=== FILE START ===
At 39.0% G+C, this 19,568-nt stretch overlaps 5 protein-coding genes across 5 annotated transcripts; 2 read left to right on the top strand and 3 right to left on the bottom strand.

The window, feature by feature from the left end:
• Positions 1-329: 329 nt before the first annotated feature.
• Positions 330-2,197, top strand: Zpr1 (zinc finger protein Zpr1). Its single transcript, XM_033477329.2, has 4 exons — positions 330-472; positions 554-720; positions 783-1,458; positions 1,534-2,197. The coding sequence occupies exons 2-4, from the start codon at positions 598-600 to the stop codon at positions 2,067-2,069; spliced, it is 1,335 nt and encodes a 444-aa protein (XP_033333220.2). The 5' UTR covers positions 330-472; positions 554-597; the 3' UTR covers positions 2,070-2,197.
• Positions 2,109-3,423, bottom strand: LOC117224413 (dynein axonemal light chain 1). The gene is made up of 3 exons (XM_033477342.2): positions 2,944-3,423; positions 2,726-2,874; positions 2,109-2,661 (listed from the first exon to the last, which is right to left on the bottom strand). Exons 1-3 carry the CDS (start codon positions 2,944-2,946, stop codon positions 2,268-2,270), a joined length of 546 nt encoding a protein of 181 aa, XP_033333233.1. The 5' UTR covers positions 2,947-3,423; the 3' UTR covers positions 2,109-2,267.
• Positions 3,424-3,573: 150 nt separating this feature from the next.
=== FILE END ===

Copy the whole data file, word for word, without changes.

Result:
At 39.0% G+C, this 19,568-nt stretch overlaps 5 protein-coding genes across 5 annotated transcripts; 2 read left to right on the top strand and 3 right to left on the bottom strand.

The window, feature by feature from the left end:
• Positions 1-329: 329 nt before the first annotated feature.
• Positions 330-2,197, top strand: Zpr1 (zinc finger protein Zpr1). Its single transcript, XM_033477329.2, has 4 exons — positions 330-472; positions 554-720; positions 783-1,458; positions 1,534-2,197. The coding sequence occupies exons 2-4, from the start codon at positions 598-600 to the stop codon at positions 2,067-2,069; spliced, it is 1,335 nt and encodes a 444-aa protein (XP_033333220.2). The 5' UTR covers positions 330-472; positions 554-597; the 3' UTR covers positions 2,070-2,197.
• Positions 2,109-3,423, bottom strand: LOC117224413 (dynein axonemal light chain 1). The gene is made up of 3 exons (XM_033477342.2): positions 2,944-3,423; positions 2,726-2,874; positions 2,109-2,661 (listed from the first exon to the last, which is right to left on the bottom strand). Exons 1-3 carry the CDS (start codon positions 2,944-2,946, stop codon positions 2,268-2,270), a joined length of 546 nt encoding a protein of 181 aa, XP_033333233.1. The 5' UTR covers positions 2,947-3,423; the 3' UTR covers positions 2,109-2,267.
• Positions 3,424-3,573: 150 nt separating this feature from the next.